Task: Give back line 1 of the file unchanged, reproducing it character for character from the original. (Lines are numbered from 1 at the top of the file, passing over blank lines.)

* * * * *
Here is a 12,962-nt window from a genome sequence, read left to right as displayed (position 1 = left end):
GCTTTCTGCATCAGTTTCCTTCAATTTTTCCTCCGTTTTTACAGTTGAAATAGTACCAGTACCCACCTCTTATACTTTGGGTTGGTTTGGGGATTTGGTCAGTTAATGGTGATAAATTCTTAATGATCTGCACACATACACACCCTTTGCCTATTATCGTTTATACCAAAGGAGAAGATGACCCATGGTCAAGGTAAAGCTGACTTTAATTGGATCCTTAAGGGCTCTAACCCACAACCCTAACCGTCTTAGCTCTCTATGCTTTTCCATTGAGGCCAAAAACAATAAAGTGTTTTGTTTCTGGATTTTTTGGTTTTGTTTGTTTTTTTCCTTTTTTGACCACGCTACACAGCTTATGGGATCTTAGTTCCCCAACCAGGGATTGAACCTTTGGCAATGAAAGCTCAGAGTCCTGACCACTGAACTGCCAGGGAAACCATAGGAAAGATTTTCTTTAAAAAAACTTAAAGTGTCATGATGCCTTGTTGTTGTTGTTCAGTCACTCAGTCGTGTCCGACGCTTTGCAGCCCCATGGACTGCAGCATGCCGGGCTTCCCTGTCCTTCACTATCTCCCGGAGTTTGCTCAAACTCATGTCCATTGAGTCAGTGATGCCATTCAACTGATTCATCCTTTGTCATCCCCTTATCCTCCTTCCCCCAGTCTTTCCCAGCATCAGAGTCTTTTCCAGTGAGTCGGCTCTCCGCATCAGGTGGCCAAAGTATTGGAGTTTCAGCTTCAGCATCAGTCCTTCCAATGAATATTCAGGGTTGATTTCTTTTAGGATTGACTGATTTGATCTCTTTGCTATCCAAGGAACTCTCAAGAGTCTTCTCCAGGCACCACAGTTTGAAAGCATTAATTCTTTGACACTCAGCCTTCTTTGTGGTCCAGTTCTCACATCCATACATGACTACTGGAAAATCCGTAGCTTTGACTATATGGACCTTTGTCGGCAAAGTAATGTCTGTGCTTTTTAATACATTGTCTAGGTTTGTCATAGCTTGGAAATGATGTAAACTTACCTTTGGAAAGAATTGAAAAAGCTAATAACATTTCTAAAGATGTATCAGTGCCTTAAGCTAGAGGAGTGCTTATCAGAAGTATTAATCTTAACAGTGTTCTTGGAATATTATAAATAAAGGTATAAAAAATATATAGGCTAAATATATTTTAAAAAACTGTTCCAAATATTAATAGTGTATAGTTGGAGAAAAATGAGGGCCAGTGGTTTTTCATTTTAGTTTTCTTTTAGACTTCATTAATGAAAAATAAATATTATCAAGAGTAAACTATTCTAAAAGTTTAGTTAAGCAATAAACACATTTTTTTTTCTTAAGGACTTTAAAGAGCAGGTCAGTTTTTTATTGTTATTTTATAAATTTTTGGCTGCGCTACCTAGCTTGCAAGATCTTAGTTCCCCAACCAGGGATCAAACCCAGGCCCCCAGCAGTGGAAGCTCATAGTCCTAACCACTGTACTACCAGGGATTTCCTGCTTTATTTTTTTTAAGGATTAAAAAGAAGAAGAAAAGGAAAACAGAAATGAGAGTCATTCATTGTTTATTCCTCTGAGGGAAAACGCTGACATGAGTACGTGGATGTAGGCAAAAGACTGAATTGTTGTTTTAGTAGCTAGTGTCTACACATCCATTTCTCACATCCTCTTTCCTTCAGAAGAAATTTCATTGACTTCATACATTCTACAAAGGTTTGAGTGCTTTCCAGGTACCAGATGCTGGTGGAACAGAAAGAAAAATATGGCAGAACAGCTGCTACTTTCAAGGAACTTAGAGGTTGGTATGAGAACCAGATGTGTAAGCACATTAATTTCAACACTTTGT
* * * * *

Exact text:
Here is a 12,962-nt window from a genome sequence, read left to right as displayed (position 1 = left end):